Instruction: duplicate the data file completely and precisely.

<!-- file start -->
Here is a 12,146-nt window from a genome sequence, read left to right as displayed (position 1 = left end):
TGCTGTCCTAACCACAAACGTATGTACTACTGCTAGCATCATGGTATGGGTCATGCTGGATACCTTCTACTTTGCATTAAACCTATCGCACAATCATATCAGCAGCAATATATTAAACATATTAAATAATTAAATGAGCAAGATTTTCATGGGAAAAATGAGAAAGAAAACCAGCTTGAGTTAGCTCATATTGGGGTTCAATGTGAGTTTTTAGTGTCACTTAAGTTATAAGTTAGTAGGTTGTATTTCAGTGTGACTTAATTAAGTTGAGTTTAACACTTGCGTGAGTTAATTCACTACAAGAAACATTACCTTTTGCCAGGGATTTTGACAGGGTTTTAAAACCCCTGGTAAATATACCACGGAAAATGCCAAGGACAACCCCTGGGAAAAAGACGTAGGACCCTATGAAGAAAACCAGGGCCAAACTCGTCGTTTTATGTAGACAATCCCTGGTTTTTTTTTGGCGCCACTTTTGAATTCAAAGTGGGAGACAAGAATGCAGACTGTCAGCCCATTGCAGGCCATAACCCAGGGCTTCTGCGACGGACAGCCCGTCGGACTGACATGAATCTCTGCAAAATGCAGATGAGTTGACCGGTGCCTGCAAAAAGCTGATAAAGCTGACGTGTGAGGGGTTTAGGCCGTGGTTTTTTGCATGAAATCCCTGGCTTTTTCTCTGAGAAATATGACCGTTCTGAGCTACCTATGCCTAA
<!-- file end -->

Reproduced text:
Here is a 12,146-nt window from a genome sequence, read left to right as displayed (position 1 = left end):
TGCTGTCCTAACCACAAACGTATGTACTACTGCTAGCATCATGGTATGGGTCATGCTGGATACCTTCTACTTTGCATTAAACCTATCGCACAATCATATCAGCAGCAATATATTAAACATATTAAATAATTAAATGAGCAAGATTTTCATGGGAAAAATGAGAAAGAAAACCAGCTTGAGTTAGCTCATATTGGGGTTCAATGTGAGTTTTTAGTGTCACTTAAGTTATAAGTTAGTAGGTTGTATTTCAGTGTGACTTAATTAAGTTGAGTTTAACACTTGCGTGAGTTAATTCACTACAAGAAACATTACCTTTTGCCAGGGATTTTGACAGGGTTTTAAAACCCCTGGTAAATATACCACGGAAAATGCCAAGGACAACCCCTGGGAAAAAGACGTAGGACCCTATGAAGAAAACCAGGGCCAAACTCGTCGTTTTATGTAGACAATCCCTGGTTTTTTTTTGGCGCCACTTTTGAATTCAAAGTGGGAGACAAGAATGCAGACTGTCAGCCCATTGCAGGCCATAACCCAGGGCTTCTGCGACGGACAGCCCGTCGGACTGACATGAATCTCTGCAAAATGCAGATGAGTTGACCGGTGCCTGCAAAAAGCTGATAAAGCTGACGTGTGAGGGGTTTAGGCCGTGGTTTTTTGCATGAAATCCCTGGCTTTTTCTCTGAGAAATATGACCGTTCTGAGCTACCTATGCCTAA